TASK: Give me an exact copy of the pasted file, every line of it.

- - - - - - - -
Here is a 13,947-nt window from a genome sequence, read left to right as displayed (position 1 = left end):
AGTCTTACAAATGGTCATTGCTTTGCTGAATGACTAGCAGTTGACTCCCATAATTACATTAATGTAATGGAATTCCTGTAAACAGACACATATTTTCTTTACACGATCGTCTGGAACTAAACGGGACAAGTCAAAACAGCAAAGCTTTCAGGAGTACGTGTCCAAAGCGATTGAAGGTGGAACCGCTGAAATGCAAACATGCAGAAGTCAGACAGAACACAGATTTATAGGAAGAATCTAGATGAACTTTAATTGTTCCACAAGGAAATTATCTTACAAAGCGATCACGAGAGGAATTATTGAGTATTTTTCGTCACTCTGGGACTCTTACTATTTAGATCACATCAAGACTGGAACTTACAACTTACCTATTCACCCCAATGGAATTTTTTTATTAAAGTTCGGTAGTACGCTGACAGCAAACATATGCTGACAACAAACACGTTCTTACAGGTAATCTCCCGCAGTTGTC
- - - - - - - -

Here is a 13,947-nt window from a genome sequence, read left to right as displayed (position 1 = left end):
AGTCTTACAAATGGTCATTGCTTTGCTGAATGACTAGCAGTTGACTCCCATAATTACATTAATGTAATGGAATTCCTGTAAACAGACACATATTTTCTTTACACGATCGTCTGGAACTAAACGGGACAAGTCAAAACAGCAAAGCTTTCAGGAGTACGTGTCCAAAGCGATTGAAGGTGGAACCGCTGAAATGCAAACATGCAGAAGTCAGACAGAACACAGATTTATAGGAAGAATCTAGATGAACTTTAATTGTTCCACAAGGAAATTATCTTACAAAGCGATCACGAGAGGAATTATTGAGTATTTTTCGTCACTCTGGGACTCTTACTATTTAGATCACATCAAGACTGGAACTTACAACTTACCTATTCACCCCAATGGAATTTTTTTATTAAAGTTCGGTAGTACGCTGACAGCAAACATATGCTGACAACAAACACGTTCTTACAGGTAATCTCCCGCAGTTGTC